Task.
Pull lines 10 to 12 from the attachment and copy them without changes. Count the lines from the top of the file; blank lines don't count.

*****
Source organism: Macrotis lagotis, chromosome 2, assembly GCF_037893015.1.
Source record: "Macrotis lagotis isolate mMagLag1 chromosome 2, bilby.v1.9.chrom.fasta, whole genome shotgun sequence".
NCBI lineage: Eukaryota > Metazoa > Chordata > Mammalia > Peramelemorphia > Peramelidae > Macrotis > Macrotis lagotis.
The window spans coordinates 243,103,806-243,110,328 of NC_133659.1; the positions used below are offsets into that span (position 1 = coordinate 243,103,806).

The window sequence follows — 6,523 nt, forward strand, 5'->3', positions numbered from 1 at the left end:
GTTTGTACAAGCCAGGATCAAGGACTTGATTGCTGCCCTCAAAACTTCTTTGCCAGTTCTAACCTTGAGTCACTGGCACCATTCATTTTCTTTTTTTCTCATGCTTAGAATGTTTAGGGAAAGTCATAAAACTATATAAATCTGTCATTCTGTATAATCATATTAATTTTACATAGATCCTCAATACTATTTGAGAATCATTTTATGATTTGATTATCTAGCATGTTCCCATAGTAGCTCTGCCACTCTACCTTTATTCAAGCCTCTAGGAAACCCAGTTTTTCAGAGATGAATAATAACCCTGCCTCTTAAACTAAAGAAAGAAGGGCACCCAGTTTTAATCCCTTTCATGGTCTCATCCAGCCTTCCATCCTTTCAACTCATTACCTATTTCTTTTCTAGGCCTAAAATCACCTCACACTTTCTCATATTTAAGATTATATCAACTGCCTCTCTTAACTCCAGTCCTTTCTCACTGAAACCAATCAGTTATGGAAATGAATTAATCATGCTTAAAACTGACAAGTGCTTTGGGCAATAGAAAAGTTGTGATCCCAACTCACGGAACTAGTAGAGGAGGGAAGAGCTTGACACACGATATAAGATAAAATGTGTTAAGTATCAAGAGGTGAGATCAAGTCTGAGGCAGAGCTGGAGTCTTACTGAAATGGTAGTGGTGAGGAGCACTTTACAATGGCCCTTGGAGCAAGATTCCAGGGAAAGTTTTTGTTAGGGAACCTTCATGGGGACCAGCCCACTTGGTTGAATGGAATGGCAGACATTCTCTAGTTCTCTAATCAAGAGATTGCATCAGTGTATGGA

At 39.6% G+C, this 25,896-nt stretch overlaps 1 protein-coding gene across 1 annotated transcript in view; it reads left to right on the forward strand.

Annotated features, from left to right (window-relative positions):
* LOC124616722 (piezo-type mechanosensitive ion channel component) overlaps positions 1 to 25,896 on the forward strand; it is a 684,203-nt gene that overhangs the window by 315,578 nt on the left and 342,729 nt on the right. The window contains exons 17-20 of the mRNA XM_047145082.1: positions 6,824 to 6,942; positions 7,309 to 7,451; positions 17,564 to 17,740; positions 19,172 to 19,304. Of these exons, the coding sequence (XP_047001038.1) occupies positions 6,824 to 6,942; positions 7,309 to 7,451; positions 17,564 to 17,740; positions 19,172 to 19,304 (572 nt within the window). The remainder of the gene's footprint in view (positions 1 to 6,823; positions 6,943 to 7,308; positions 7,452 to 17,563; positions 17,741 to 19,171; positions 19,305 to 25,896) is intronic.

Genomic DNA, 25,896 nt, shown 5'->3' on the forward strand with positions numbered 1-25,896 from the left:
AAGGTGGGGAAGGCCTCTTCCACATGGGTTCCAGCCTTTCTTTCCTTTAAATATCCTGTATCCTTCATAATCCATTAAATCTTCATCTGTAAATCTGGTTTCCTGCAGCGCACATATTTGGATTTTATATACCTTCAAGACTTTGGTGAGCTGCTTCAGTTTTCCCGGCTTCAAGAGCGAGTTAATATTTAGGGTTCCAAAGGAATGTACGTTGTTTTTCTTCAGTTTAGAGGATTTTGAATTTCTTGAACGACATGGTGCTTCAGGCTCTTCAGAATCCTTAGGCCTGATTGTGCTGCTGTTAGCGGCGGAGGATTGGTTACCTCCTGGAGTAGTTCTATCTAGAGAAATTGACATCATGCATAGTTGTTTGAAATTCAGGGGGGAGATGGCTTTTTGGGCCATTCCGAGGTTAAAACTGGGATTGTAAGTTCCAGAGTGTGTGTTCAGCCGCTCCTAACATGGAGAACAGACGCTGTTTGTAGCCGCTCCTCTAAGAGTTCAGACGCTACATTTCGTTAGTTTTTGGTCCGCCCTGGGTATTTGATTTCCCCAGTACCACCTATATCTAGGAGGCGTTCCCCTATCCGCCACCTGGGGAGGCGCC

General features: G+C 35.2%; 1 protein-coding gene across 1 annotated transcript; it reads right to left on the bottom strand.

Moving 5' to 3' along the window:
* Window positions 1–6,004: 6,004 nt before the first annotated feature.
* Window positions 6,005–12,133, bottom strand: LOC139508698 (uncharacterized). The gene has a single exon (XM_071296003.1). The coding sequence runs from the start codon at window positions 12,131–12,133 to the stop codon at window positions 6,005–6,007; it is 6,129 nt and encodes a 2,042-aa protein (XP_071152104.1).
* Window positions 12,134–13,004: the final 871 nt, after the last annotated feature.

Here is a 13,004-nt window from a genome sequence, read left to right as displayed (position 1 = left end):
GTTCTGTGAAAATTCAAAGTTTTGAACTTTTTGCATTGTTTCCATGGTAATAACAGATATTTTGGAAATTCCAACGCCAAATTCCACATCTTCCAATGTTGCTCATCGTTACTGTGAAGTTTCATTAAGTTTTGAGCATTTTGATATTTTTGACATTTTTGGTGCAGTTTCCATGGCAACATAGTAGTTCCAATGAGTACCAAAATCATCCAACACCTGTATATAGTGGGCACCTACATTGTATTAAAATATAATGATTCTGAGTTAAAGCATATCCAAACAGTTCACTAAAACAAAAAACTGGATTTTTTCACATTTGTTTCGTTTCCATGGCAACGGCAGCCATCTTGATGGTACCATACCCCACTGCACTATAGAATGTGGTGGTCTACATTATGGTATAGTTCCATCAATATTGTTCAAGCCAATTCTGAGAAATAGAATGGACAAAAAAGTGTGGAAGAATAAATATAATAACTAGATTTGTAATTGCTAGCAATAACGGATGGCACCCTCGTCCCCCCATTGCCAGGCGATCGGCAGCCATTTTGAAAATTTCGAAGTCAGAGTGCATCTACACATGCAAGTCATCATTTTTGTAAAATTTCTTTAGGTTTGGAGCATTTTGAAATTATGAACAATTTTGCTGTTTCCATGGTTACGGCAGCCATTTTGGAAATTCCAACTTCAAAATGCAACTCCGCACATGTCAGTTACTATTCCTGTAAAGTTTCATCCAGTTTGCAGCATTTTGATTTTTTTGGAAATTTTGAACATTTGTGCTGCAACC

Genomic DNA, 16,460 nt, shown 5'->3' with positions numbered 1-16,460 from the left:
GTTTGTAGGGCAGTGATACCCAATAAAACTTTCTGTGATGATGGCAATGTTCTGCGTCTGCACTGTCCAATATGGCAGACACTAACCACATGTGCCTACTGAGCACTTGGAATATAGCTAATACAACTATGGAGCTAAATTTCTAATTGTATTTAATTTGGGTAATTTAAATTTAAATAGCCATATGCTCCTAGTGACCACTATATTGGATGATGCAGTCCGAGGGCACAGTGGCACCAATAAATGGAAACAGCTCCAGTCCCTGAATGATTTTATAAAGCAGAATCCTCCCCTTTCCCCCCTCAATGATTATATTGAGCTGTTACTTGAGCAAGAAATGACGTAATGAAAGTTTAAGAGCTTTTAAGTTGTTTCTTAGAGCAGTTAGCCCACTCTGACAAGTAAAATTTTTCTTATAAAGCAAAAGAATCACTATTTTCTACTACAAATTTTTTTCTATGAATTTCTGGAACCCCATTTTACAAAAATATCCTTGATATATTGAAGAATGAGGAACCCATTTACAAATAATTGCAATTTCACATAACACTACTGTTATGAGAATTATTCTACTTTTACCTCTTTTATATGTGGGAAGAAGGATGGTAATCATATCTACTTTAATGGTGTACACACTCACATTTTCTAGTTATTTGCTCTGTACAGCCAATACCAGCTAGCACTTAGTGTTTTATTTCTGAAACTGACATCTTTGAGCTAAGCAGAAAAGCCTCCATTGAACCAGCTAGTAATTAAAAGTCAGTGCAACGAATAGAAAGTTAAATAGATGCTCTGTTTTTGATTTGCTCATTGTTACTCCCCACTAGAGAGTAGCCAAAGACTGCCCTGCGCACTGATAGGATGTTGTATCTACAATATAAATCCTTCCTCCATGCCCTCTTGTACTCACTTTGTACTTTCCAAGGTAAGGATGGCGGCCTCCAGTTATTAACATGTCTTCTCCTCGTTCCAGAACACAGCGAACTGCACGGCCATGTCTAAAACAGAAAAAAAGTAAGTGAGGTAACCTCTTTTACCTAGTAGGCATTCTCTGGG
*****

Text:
Genomic DNA, 25,896 nt, shown 5'->3' on the forward strand with positions numbered 1-25,896 from the left:
AAGGTGGGGAAGGCCTCTTCCACATGGGTTCCAGCCTTTCTTTCCTTTAAATATCCTGTATCCTTCATAATCCATTAAATCTTCATCTGTAAATCTGGTTTCCTGCAGCGCACATATTTGGATTTTATATACCTTCAAGACTTTGGTGAGCTGCTTCAGTTTTCCCGGCTTCAAGAGCGAGTTAATATTTAGGGTTCCAAAGGAATGTACGTTGTTTTTCTTCAGTTTAGAGGATTTTGAATTTCTTGAACGACATGGTGCTTCAGGCTCTTCAGAATCCTTAGGCCTGATTGTGCTGCTGTTAGCGGCGGAGGATTGGTTACCTCCTGGAGTAGTTCTATCTAGAGAAATTGACATCATGCATAGTTGTTTGAAATTCAGGGGGGAGATGGCTTTTTGGGCCATTCCGAGGTTAAAACTGGGATTGTAAGTTCCAGAGTGTGTGTTCAGCCGCTCCTAACATGGAGAACAGACGCTGTTTGTAGCCGCTCCTCTAAGAGTTCAGACGCTACATTTCGTTAGTTTTTGGTCCGCCCTGGGTATTTGATTTCCCCAGTACCACCTATATCTAGGAGGCGTTCCCCTATCCGCCACCTGGGGAGGCGCC

General features: G+C 35.2%; 1 protein-coding gene across 1 annotated transcript; it reads right to left on the bottom strand.